Poster Title

Spatial Analysis of Agricultural Suitability and Simulated Mapping System for WSDA IHRP

Research Mentor(s)

Aquila Flower

Affiliated Department

Environmental Studies

Sort Order

61

Start Date

17-5-2017 12:00 PM

End Date

17-5-2017 3:00 PM

Document Type

Event

Abstract

The WSDA’s Industrial Hemp Research Pilot (IHRP) is a program for studying the viability of a hemp industry in Washington State, legally allowed under the Federal Farm Bill Section 7606. Hemp are non-psychoactive varieties of Cannabis sativa and can be used to make a variety of products, including animal feed that can abate antibiotics use, and are a sustainable alternative to wood and plastics. The intention of this project is to use GIS for informing growers and economists in their evaluations of cost-effective, high crop yield locations across Washington’s spatially variable ecologic conditions. These analyses must be based on the needs of hemp cultivars that are developed and imported from abroad. The WSDA will also need a mapping system for analyzing the legality of a licensed hemp farm in regards to the 4 mile proximity restriction to I-502 marijuana production locations. Two separate databases were created for spatial analysis of permissible field locations, and for agronomic analysis of climatic and edaphic conditions. There are 444 Washington I-502 marijuana farms that limit hemp production locations in all but six counties, and no further production licenses are currently available. Both western and eastern Washington have habitat potential for hemp production, but will have different needs that impact production cost: more irrigation in south eastern Washington and more liming west of the Cascades. Besides climatic, edaphic, and proximity limitations on hemp, there are many other roadblocks to hemp industry such as the stigma surrounding this species. But overall, the development of a productive and sustainable hemp industry in Washington State should be feasible, as well as beneficial to society.

Rights

Copying of this document in whole or in part is allowable only for scholarly purposes. It is understood, however, that any copying or publication of this documentation for commercial purposes, or for financial gain, shall not be allowed without the author's written permission.

Language

English

Format

application/pdf

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May 17th, 12:00 PM May 17th, 3:00 PM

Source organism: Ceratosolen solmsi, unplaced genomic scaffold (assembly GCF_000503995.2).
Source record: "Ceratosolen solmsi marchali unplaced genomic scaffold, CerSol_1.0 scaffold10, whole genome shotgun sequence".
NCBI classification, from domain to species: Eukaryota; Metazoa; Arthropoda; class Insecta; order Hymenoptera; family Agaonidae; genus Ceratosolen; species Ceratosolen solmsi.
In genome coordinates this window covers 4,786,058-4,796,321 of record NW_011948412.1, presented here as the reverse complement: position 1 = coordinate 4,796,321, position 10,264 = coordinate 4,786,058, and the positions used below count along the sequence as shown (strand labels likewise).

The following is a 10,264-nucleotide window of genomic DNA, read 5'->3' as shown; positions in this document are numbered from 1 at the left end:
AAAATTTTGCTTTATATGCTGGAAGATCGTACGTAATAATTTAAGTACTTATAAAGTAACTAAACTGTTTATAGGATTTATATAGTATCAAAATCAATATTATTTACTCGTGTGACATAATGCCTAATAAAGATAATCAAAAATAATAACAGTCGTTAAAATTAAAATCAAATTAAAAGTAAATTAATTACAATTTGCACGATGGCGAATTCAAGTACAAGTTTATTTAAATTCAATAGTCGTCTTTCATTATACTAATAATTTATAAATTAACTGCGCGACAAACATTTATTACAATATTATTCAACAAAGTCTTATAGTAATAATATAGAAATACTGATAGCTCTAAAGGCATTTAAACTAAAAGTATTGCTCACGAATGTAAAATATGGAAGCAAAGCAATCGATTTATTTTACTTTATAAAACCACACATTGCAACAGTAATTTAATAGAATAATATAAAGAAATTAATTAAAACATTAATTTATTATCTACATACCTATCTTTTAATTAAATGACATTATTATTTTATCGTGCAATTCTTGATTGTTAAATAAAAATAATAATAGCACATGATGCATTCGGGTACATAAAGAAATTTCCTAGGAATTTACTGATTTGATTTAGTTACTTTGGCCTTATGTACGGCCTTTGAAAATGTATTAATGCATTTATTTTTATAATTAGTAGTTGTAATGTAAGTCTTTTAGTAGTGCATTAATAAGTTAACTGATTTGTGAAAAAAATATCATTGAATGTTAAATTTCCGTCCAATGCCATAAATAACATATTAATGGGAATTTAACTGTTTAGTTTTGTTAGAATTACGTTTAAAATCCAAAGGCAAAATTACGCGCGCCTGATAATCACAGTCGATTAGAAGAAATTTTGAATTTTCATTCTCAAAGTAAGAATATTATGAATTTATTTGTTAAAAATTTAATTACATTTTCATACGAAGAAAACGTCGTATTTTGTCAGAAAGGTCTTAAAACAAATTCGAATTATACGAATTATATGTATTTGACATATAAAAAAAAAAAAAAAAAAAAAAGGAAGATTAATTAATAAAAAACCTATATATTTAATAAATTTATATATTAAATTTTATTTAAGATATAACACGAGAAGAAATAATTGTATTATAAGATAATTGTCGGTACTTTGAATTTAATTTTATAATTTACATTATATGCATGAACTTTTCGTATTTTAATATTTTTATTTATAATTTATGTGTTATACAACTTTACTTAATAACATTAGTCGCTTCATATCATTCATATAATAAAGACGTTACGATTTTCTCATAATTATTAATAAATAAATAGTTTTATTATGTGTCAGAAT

Spatial Analysis of Agricultural Suitability and Simulated Mapping System for WSDA IHRP

Environmental Studies

The WSDA’s Industrial Hemp Research Pilot (IHRP) is a program for studying the viability of a hemp industry in Washington State, legally allowed under the Federal Farm Bill Section 7606. Hemp are non-psychoactive varieties of Cannabis sativa and can be used to make a variety of products, including animal feed that can abate antibiotics use, and are a sustainable alternative to wood and plastics. The intention of this project is to use GIS for informing growers and economists in their evaluations of cost-effective, high crop yield locations across Washington’s spatially variable ecologic conditions. These analyses must be based on the needs of hemp cultivars that are developed and imported from abroad. The WSDA will also need a mapping system for analyzing the legality of a licensed hemp farm in regards to the 4 mile proximity restriction to I-502 marijuana production locations. Two separate databases were created for spatial analysis of permissible field locations, and for agronomic analysis of climatic and edaphic conditions. There are 444 Washington I-502 marijuana farms that limit hemp production locations in all but six counties, and no further production licenses are currently available. Both western and eastern Washington have habitat potential for hemp production, but will have different needs that impact production cost: more irrigation in south eastern Washington and more liming west of the Cascades. Besides climatic, edaphic, and proximity limitations on hemp, there are many other roadblocks to hemp industry such as the stigma surrounding this species. But overall, the development of a productive and sustainable hemp industry in Washington State should be feasible, as well as beneficial to society.